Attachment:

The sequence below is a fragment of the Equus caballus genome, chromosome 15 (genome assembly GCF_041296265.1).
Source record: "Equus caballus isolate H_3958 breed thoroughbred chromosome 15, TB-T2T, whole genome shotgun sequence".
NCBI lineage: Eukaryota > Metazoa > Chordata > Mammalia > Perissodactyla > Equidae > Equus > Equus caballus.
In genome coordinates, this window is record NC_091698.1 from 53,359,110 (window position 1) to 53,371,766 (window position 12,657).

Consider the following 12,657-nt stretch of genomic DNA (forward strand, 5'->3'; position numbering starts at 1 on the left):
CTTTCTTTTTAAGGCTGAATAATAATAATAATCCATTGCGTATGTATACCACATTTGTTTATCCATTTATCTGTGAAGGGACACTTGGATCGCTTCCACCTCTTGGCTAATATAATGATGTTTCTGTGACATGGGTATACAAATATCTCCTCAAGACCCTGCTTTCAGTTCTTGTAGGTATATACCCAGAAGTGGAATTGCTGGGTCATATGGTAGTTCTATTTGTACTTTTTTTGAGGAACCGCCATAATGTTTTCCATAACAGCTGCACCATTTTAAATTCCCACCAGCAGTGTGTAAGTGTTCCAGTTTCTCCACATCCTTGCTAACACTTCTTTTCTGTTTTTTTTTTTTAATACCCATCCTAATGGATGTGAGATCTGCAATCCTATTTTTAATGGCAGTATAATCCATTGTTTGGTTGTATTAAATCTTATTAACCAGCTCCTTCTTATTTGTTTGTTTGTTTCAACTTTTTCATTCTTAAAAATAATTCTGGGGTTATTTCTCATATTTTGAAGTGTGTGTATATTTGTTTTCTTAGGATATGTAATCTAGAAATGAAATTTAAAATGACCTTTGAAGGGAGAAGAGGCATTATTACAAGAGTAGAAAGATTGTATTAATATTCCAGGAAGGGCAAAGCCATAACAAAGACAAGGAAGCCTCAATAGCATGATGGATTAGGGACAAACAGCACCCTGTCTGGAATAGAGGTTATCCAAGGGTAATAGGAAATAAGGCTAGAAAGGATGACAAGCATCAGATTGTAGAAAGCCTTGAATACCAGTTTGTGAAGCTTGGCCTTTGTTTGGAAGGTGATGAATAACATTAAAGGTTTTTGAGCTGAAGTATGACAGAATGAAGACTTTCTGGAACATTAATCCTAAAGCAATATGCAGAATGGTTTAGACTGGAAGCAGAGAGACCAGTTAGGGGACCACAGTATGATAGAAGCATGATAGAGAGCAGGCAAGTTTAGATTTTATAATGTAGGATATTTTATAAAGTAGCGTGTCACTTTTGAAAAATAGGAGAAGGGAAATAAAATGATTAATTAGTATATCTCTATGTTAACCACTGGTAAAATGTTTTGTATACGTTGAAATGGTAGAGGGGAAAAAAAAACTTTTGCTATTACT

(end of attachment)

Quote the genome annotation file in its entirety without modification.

The sequence below is a fragment of the Equus caballus genome, chromosome 15 (genome assembly GCF_041296265.1).
Source record: "Equus caballus isolate H_3958 breed thoroughbred chromosome 15, TB-T2T, whole genome shotgun sequence".
NCBI lineage: Eukaryota > Metazoa > Chordata > Mammalia > Perissodactyla > Equidae > Equus > Equus caballus.
In genome coordinates, this window is record NC_091698.1 from 53,359,110 (window position 1) to 53,371,766 (window position 12,657).

Consider the following 12,657-nt stretch of genomic DNA (forward strand, 5'->3'; position numbering starts at 1 on the left):
CTTTCTTTTTAAGGCTGAATAATAATAATAATCCATTGCGTATGTATACCACATTTGTTTATCCATTTATCTGTGAAGGGACACTTGGATCGCTTCCACCTCTTGGCTAATATAATGATGTTTCTGTGACATGGGTATACAAATATCTCCTCAAGACCCTGCTTTCAGTTCTTGTAGGTATATACCCAGAAGTGGAATTGCTGGGTCATATGGTAGTTCTATTTGTACTTTTTTTGAGGAACCGCCATAATGTTTTCCATAACAGCTGCACCATTTTAAATTCCCACCAGCAGTGTGTAAGTGTTCCAGTTTCTCCACATCCTTGCTAACACTTCTTTTCTGTTTTTTTTTTTTAATACCCATCCTAATGGATGTGAGATCTGCAATCCTATTTTTAATGGCAGTATAATCCATTGTTTGGTTGTATTAAATCTTATTAACCAGCTCCTTCTTATTTGTTTGTTTGTTTCAACTTTTTCATTCTTAAAAATAATTCTGGGGTTATTTCTCATATTTTGAAGTGTGTGTATATTTGTTTTCTTAGGATATGTAATCTAGAAATGAAATTTAAAATGACCTTTGAAGGGAGAAGAGGCATTATTACAAGAGTAGAAAGATTGTATTAATATTCCAGGAAGGGCAAAGCCATAACAAAGACAAGGAAGCCTCAATAGCATGATGGATTAGGGACAAACAGCACCCTGTCTGGAATAGAGGTTATCCAAGGGTAATAGGAAATAAGGCTAGAAAGGATGACAAGCATCAGATTGTAGAAAGCCTTGAATACCAGTTTGTGAAGCTTGGCCTTTGTTTGGAAGGTGATGAATAACATTAAAGGTTTTTGAGCTGAAGTATGACAGAATGAAGACTTTCTGGAACATTAATCCTAAAGCAATATGCAGAATGGTTTAGACTGGAAGCAGAGAGACCAGTTAGGGGACCACAGTATGATAGAAGCATGATAGAGAGCAGGCAAGTTTAGATTTTATAATGTAGGATATTTTATAAAGTAGCGTGTCACTTTTGAAAAATAGGAGAAGGGAAATAAAATGATTAATTAGTATATCTCTATGTTAACCACTGGTAAAATGTTTTGTATACGTTGAAATGGTAGAGGGGAAAAAAAAACTTTTGCTATTACT